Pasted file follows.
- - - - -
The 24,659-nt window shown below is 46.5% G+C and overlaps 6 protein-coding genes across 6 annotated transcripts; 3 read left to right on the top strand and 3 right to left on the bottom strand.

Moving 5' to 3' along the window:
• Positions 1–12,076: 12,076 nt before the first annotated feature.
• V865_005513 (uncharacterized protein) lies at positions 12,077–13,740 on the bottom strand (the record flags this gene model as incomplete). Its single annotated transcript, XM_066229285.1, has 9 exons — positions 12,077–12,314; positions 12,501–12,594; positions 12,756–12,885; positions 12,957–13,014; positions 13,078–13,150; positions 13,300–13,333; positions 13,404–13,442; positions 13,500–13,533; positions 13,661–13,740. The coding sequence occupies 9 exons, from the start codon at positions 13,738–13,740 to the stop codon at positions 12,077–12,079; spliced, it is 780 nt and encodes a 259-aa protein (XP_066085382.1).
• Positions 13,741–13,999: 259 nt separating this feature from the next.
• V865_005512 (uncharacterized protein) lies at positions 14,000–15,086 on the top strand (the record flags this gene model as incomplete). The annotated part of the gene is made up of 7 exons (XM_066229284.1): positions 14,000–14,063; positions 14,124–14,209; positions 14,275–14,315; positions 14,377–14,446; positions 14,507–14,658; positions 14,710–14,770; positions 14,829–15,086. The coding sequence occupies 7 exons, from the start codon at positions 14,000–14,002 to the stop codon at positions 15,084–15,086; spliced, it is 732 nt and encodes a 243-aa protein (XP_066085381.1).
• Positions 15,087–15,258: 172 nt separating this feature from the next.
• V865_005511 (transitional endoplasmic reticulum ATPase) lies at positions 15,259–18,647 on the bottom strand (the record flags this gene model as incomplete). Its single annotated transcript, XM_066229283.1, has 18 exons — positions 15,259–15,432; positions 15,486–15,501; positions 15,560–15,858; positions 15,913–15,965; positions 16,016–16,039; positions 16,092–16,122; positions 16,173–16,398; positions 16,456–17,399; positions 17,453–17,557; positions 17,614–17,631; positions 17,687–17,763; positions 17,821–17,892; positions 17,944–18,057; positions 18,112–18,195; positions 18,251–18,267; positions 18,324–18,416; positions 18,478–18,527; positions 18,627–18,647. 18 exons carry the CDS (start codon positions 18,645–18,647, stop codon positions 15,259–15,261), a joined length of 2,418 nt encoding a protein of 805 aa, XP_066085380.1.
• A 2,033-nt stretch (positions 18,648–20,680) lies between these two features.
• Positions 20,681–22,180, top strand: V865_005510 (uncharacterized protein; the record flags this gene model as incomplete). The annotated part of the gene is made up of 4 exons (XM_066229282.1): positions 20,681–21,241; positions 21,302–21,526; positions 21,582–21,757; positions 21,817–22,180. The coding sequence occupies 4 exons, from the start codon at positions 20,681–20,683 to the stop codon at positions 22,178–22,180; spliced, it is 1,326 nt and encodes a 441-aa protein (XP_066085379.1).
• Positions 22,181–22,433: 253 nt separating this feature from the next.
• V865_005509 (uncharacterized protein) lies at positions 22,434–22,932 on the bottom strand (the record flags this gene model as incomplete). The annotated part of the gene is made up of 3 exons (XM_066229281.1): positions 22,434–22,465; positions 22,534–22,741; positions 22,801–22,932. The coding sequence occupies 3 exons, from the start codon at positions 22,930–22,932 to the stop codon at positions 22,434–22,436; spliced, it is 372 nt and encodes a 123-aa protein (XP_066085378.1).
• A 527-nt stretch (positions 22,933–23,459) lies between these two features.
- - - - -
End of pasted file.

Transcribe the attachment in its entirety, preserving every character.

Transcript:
The 24,659-nt window shown below is 46.5% G+C and overlaps 6 protein-coding genes across 6 annotated transcripts; 3 read left to right on the top strand and 3 right to left on the bottom strand.

Moving 5' to 3' along the window:
• Positions 1–12,076: 12,076 nt before the first annotated feature.
• V865_005513 (uncharacterized protein) lies at positions 12,077–13,740 on the bottom strand (the record flags this gene model as incomplete). Its single annotated transcript, XM_066229285.1, has 9 exons — positions 12,077–12,314; positions 12,501–12,594; positions 12,756–12,885; positions 12,957–13,014; positions 13,078–13,150; positions 13,300–13,333; positions 13,404–13,442; positions 13,500–13,533; positions 13,661–13,740. The coding sequence occupies 9 exons, from the start codon at positions 13,738–13,740 to the stop codon at positions 12,077–12,079; spliced, it is 780 nt and encodes a 259-aa protein (XP_066085382.1).
• Positions 13,741–13,999: 259 nt separating this feature from the next.
• V865_005512 (uncharacterized protein) lies at positions 14,000–15,086 on the top strand (the record flags this gene model as incomplete). The annotated part of the gene is made up of 7 exons (XM_066229284.1): positions 14,000–14,063; positions 14,124–14,209; positions 14,275–14,315; positions 14,377–14,446; positions 14,507–14,658; positions 14,710–14,770; positions 14,829–15,086. The coding sequence occupies 7 exons, from the start codon at positions 14,000–14,002 to the stop codon at positions 15,084–15,086; spliced, it is 732 nt and encodes a 243-aa protein (XP_066085381.1).
• Positions 15,087–15,258: 172 nt separating this feature from the next.
• V865_005511 (transitional endoplasmic reticulum ATPase) lies at positions 15,259–18,647 on the bottom strand (the record flags this gene model as incomplete). Its single annotated transcript, XM_066229283.1, has 18 exons — positions 15,259–15,432; positions 15,486–15,501; positions 15,560–15,858; positions 15,913–15,965; positions 16,016–16,039; positions 16,092–16,122; positions 16,173–16,398; positions 16,456–17,399; positions 17,453–17,557; positions 17,614–17,631; positions 17,687–17,763; positions 17,821–17,892; positions 17,944–18,057; positions 18,112–18,195; positions 18,251–18,267; positions 18,324–18,416; positions 18,478–18,527; positions 18,627–18,647. 18 exons carry the CDS (start codon positions 18,645–18,647, stop codon positions 15,259–15,261), a joined length of 2,418 nt encoding a protein of 805 aa, XP_066085380.1.
• A 2,033-nt stretch (positions 18,648–20,680) lies between these two features.
• Positions 20,681–22,180, top strand: V865_005510 (uncharacterized protein; the record flags this gene model as incomplete). The annotated part of the gene is made up of 4 exons (XM_066229282.1): positions 20,681–21,241; positions 21,302–21,526; positions 21,582–21,757; positions 21,817–22,180. The coding sequence occupies 4 exons, from the start codon at positions 20,681–20,683 to the stop codon at positions 22,178–22,180; spliced, it is 1,326 nt and encodes a 441-aa protein (XP_066085379.1).
• Positions 22,181–22,433: 253 nt separating this feature from the next.
• V865_005509 (uncharacterized protein) lies at positions 22,434–22,932 on the bottom strand (the record flags this gene model as incomplete). The annotated part of the gene is made up of 3 exons (XM_066229281.1): positions 22,434–22,465; positions 22,534–22,741; positions 22,801–22,932. The coding sequence occupies 3 exons, from the start codon at positions 22,930–22,932 to the stop codon at positions 22,434–22,436; spliced, it is 372 nt and encodes a 123-aa protein (XP_066085378.1).
• A 527-nt stretch (positions 22,933–23,459) lies between these two features.